It is argued that the motivation behind Al Jazeera publishing the ‘Cyprus Papers’ with the ‘editorial tone’ that it has done – stems from the fact that the Qataris are long-time allies of Turkey. Both Sunnis, their collaboration extends to strategic military bases, aid during turbulent times of political tension with other nations and financial support. Substantial financial support infact, to a sum of US$ 15 Billion in a foreign currency swap, which has helped Turkey weather the storm as the Turkish Lira continues to devalue against the EUR, USD etc.
The Responsibility of the Press : A Delicate Balance
ll media channels have a responsibility to publish facts unbiasedly – ensuring the content and the messages implied are factual.
Undeniably though, Al Jazeera had a one-track mind when publishing the ‘Cyprus Papers’. To create enough noise, with the use of farcical videos and flashy headlines, to tarnish the Cypriot citizenship programme. This in turn wards off prospective investors concerned about the viability of the investment scheme and creates doubts in the minds of the wider public as to whether the Cyprus Investment Programme causes more harm than good.
Titles of some of the Al Jazeera articles published on the 'Cyprus Papers"
Cyprus’s dirty secrets
Cyprus sold passports to criminals and fugitives
‘Golden passports’ bring Russians into the EU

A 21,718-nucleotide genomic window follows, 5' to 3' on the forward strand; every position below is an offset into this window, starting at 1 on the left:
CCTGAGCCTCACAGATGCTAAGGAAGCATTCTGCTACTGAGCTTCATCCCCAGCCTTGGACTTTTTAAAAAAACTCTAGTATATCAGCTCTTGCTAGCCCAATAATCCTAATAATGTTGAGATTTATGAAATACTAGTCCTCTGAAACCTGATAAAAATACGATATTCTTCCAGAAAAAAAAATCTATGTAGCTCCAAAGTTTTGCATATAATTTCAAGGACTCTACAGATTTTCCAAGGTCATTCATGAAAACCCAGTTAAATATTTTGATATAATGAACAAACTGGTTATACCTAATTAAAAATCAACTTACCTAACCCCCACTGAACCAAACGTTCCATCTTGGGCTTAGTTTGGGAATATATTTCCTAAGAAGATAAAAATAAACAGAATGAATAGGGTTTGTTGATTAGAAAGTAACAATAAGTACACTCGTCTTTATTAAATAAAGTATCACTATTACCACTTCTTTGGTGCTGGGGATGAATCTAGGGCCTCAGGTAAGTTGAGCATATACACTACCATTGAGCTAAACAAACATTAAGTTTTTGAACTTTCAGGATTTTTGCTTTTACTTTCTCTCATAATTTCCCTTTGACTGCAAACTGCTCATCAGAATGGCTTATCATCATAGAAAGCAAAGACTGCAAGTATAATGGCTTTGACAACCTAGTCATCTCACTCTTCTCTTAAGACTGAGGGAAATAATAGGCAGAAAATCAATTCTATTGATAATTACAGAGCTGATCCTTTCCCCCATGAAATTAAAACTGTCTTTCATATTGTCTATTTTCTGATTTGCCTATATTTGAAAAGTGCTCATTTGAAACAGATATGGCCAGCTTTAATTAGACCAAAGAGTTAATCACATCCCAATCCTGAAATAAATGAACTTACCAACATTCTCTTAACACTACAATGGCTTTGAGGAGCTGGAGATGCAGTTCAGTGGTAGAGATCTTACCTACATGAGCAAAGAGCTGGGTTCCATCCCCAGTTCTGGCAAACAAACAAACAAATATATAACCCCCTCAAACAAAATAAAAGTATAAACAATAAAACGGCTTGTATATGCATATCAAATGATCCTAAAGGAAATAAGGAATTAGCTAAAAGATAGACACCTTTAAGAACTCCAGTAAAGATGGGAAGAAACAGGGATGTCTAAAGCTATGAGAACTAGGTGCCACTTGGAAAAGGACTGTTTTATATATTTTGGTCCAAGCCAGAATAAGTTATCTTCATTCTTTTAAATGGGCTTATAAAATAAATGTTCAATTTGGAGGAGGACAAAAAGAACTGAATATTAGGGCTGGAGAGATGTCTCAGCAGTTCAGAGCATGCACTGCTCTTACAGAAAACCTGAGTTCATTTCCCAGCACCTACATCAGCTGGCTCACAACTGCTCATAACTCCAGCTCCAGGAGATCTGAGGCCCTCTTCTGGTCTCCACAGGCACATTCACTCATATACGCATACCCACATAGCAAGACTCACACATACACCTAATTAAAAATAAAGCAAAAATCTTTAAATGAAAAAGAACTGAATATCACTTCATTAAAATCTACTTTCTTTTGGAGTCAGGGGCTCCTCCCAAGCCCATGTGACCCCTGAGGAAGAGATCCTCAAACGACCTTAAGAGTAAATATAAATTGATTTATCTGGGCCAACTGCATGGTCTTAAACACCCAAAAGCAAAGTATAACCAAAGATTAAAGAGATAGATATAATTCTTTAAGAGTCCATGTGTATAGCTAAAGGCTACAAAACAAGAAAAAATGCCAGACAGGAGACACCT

Cyprus sold passports to ‘politically exposed persons’
The Cyprus Paper articles that Al Jazeera published, all with click-bait-ish titles () garnered an incredible amount of attention from stakeholders globally a cast a long shadow over the reputation of the island state.
In Al Jazeera’s latest article issued on the 5th of September 2020 entitled “Cyprus to strip seven people of ‘golden passports’” PEPS (Politically Exposed Persons) are referred to as un-convicted criminals or in their own words ‘they’re not proven criminals‘ ….implying they are criminals (!). It is quite likely Jacinda Ardern, applauded for her good governance, Justin Trudeau who enjoys global support for his policies, or the little-known hardworking Member of Parliament in the UK elected by his/her constituents, would all feel rather offended at being referred to as quasi-criminals simply because they hold political offices.
“There’s another group that’s keen to get passports to Cyprus, people linked to foreign governments or state owned companies, they are called Politically exposed Persons or PEPS – they’re not proven criminals but they are more likely to be cleaning money or hoovering up bribes than the rest of us say fraud investigators.”
Minute 7.22 onwards of AJIU video report – https://www.youtube.com/watch?v=legbFsHjPuk
Are PEPS a high-risk category. Certainly. This is agreed across most sectors of industry and government. The FATF, an independent inter-governmental body that promotes policies against money laundering, terrorist financing and the financing of proliferation of weapons of mass destruction, offers a more academic definition of what a PEP actually is – namely a person entrusted with prominent public functions such as a head of state, politician, military official etc (and in no way implies PEPs are criminals).
Whilst investigative journalism is of paramount importance in the fight against corruption – a balanced approach to journalism is quintessential.